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RE: Evolution of the IP model - ICMP and MTUs
If you want to document the evolution, you have to be complete.
1) In the original model, senders of datagrams with the DF bit set
(Don't Fragment) received no information back.
2) In 1990, the Next-Hop MTU information was added to Datagram Too Big
ICMP message (RFC 1191).
Hosts have a chance to discover the real MTU in the path using ICMP
3) Around 1995, firewalls started to drop all ICMP by default
Hosts that rely on ICMP to discover PMTU observe terrible performance
4) Around 2000, broadband connections start being equipped with tiny "home
routers" whose NAT function does a pretty bad job at reassembling IP packets
Hosts that send packets too large observe terrible performance, and they
are in a bind since PMTU discovery does not work well.
5) By 2008, the IETF might recognize that firewalls are here to stay,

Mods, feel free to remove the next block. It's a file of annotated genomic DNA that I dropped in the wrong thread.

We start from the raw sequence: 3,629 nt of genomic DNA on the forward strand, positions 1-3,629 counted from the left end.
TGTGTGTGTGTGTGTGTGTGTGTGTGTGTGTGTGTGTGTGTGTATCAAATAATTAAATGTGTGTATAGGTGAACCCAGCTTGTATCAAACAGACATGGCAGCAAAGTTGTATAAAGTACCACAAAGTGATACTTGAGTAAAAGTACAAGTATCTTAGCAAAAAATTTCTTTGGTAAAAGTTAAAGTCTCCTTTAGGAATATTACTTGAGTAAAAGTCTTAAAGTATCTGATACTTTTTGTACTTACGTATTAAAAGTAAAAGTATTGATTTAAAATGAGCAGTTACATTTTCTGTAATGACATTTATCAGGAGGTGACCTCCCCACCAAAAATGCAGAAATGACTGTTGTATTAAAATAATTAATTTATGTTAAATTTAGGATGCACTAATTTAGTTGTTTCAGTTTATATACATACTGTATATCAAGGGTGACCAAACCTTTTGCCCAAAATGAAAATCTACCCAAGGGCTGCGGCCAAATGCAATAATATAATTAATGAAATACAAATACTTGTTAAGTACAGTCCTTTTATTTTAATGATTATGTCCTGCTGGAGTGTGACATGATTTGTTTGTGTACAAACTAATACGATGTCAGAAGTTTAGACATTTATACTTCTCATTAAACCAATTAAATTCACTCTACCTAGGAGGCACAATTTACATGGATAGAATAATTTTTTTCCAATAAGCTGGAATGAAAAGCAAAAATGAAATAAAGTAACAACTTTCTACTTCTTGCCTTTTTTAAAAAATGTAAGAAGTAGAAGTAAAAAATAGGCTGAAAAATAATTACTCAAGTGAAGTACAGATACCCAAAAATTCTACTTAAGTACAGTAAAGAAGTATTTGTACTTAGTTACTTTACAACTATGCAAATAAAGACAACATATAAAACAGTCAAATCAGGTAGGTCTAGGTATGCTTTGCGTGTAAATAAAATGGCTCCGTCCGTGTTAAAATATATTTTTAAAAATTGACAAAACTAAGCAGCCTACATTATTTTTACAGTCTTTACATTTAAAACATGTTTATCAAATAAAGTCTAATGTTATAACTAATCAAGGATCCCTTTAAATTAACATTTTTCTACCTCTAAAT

that we could just as well forget about ICMP, but that we really
need another solution.
> -----Original Message-----
> From: email@example.com [mailto:firstname.lastname@example.org] On
> Behalf Of Rémi Després
> Sent: Thursday, August 14, 2008 11:40 PM
> To: Dave Thaler; v6ops
> Subject: Evolution of the IP model - ICMP and MTUs
> I find your work on the IP model quite interesting.
> To answer your invitation to send comments, one remark.
> It concerns Path Maximum Transmission Unit Discovery (PMTUD), and more
> precisely its relationship to ICMP and Fragmentation.
> - In the original model, senders of datagrams with the DF bit set
> Fragment) received no information back, when these packets were
> discarded on their way because of their being "too big", about what
> would have fit.
> - In 1990, the Next-Hop MTU information was added to Datagram Too Big
> ICMP message (RFC 1191).
> - Thus, hosts have a chance to quickly discover exact path MTUs. (They
> have only "a chance" because: (1) ICMP messages, like any other
> are returned in best effort mode; (2) some routers may have not
> implemented Next-Hop MTUs; (3) some firewalls filter ICMP packets.)
> - The upper layer TCPs can now take advantage of this IP-layer provided
> information to adjust their Maximum Segment Size MSS (sec. 3.1 of RFC
> IMHO, this evolution would be worth noting in a next version of your